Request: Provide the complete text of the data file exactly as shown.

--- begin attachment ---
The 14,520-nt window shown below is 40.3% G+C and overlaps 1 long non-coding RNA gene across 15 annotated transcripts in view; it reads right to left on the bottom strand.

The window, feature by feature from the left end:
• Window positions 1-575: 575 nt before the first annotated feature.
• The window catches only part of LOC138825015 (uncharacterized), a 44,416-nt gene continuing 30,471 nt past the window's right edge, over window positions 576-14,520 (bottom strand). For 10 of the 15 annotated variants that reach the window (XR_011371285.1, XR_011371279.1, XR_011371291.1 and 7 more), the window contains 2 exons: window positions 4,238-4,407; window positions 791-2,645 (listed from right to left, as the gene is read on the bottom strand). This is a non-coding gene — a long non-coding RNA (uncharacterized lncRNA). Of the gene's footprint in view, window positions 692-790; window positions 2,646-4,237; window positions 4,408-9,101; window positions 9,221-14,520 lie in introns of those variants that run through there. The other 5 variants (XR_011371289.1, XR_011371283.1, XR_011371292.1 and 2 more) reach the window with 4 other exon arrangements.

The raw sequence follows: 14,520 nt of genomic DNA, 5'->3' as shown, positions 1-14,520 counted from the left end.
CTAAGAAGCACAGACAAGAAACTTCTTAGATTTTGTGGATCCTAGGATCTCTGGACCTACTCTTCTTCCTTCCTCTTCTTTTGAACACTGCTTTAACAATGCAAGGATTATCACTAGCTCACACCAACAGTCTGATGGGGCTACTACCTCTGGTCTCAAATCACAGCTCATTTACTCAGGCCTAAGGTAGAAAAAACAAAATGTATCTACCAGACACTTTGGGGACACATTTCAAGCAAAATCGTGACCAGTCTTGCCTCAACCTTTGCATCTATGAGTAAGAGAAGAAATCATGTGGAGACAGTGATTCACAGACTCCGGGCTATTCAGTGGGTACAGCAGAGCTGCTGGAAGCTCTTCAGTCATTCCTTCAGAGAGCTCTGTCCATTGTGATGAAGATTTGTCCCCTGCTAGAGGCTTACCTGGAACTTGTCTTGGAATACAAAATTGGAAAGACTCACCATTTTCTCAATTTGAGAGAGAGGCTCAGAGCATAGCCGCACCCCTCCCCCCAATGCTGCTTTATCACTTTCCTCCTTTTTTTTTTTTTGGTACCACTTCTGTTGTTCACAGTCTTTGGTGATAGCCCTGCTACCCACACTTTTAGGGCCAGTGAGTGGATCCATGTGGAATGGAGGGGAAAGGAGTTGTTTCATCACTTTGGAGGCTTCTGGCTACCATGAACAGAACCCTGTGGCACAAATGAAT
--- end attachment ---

The 14,520-nt window shown below is 40.3% G+C and overlaps 1 long non-coding RNA gene across 15 annotated transcripts in view; it reads right to left on the bottom strand.

The window, feature by feature from the left end:
• Window positions 1-575: 575 nt before the first annotated feature.
• The window catches only part of LOC138825015 (uncharacterized), a 44,416-nt gene continuing 30,471 nt past the window's right edge, over window positions 576-14,520 (bottom strand). For 10 of the 15 annotated variants that reach the window (XR_011371285.1, XR_011371279.1, XR_011371291.1 and 7 more), the window contains 2 exons: window positions 4,238-4,407; window positions 791-2,645 (listed from right to left, as the gene is read on the bottom strand). This is a non-coding gene — a long non-coding RNA (uncharacterized lncRNA). Of the gene's footprint in view, window positions 692-790; window positions 2,646-4,237; window positions 4,408-9,101; window positions 9,221-14,520 lie in introns of those variants that run through there. The other 5 variants (XR_011371289.1, XR_011371283.1, XR_011371292.1 and 2 more) reach the window with 4 other exon arrangements.

The raw sequence follows: 14,520 nt of genomic DNA, 5'->3' as shown, positions 1-14,520 counted from the left end.
CTAAGAAGCACAGACAAGAAACTTCTTAGATTTTGTGGATCCTAGGATCTCTGGACCTACTCTTCTTCCTTCCTCTTCTTTTGAACACTGCTTTAACAATGCAAGGATTATCACTAGCTCACACCAACAGTCTGATGGGGCTACTACCTCTGGTCTCAAATCACAGCTCATTTACTCAGGCCTAAGGTAGAAAAAACAAAATGTATCTACCAGACACTTTGGGGACACATTTCAAGCAAAATCGTGACCAGTCTTGCCTCAACCTTTGCATCTATGAGTAAGAGAAGAAATCATGTGGAGACAGTGATTCACAGACTCCGGGCTATTCAGTGGGTACAGCAGAGCTGCTGGAAGCTCTTCAGTCATTCCTTCAGAGAGCTCTGTCCATTGTGATGAAGATTTGTCCCCTGCTAGAGGCTTACCTGGAACTTGTCTTGGAATACAAAATTGGAAAGACTCACCATTTTCTCAATTTGAGAGAGAGGCTCAGAGCATAGCCGCACCCCTCCCCCCAATGCTGCTTTATCACTTTCCTCCTTTTTTTTTTTTTGGTACCACTTCTGTTGTTCACAGTCTTTGGTGATAGCCCTGCTACCCACACTTTTAGGGCCAGTGAGTGGATCCATGTGGAATGGAGGGGAAAGGAGTTGTTTCATCACTTTGGAGGCTTCTGGCTACCATGAACAGAACCCTGTGGCACAAATGAAT